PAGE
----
I’ve been thinking about comments from Eric Bearse, Texas spokesman for the Alliance for Main Street Fairness, in the past Sunday edition of the Austin American Statesman.
In “Affiliate marketers may be collateral damage in Amazon’s Texas sales tax fight” by Barry Harrell, I emphasized how affiliate marketers (small business owners who create jobs and help build the economy) just want to work and contribute.
Affiliate marketers “understand that states need to raise taxes and funds in various ways,” Collins said. “They’re not looking for an unfair advantage; they just want to stay and work and provide for their families and stay in their communities.”
This was followed by a comment from self-described “p.r. schmuck” Eric Bearse.
The other side of the argument is that job losses can happen in any field. And traditional retailers say they’ve had to cut jobs because of revenue they have lost to untaxed online sales.
“If you have tax fairness, that creates jobs in sales for brick-and-mortar retailers,” Bearse said. “Then they can expand their sales forces, whether it’s virtually or in the store. They can invest more in the state, make more sales and be able to expand their online presence, maybe even through affiliate marketers.”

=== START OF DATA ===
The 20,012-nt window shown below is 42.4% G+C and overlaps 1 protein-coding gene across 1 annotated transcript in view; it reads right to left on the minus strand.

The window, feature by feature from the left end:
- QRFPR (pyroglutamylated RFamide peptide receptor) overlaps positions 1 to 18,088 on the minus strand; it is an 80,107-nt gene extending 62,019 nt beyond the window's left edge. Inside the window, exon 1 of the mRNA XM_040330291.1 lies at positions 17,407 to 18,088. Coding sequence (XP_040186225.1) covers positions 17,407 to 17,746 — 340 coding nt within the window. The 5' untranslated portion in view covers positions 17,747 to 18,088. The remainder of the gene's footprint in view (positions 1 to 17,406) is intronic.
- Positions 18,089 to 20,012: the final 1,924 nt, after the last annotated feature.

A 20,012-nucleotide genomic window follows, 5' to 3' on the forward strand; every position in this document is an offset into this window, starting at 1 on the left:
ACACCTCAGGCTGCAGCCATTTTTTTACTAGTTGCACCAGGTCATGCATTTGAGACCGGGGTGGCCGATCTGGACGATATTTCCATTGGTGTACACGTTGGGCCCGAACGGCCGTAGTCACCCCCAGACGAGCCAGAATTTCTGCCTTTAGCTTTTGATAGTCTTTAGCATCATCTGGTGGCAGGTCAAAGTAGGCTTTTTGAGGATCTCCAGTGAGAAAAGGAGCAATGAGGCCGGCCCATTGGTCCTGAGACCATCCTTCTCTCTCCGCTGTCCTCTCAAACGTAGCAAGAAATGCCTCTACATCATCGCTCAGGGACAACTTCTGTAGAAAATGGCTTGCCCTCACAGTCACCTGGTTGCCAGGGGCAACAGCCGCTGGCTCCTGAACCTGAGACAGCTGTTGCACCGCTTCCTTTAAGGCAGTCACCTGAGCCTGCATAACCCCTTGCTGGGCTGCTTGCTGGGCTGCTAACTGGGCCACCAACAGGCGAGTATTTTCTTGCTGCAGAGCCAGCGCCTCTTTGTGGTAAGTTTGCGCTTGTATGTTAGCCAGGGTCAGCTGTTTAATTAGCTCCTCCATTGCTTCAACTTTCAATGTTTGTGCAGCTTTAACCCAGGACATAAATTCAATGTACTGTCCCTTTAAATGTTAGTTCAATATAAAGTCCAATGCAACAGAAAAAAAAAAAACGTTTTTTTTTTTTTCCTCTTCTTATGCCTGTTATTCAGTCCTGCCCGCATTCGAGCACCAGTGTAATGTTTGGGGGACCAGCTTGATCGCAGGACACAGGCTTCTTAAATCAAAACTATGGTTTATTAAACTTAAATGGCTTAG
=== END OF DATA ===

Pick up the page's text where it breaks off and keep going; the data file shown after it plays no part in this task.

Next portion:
So the bogeyman here is the sales tax, as if there were no other factors.
In fact, Lisa Picarille has presented a well researched piece on the Performance Marketing Association blog titled, “Lack of Sales Tax Not the Driver for Online Shoppers.”
In the article, she goes over eight reasons, sales tax not included, that folks choose to shop online, including convenience, selection, and deals.
What the Alliance for Main Street Fairness doesn’t seem to understand is that you can’t legislate shopping preferences. At least I hope they don’t think they can impose such a thing.
For some reason, I can’t seem to get this out of my mind… “From each according to his ability, to each according to his need.”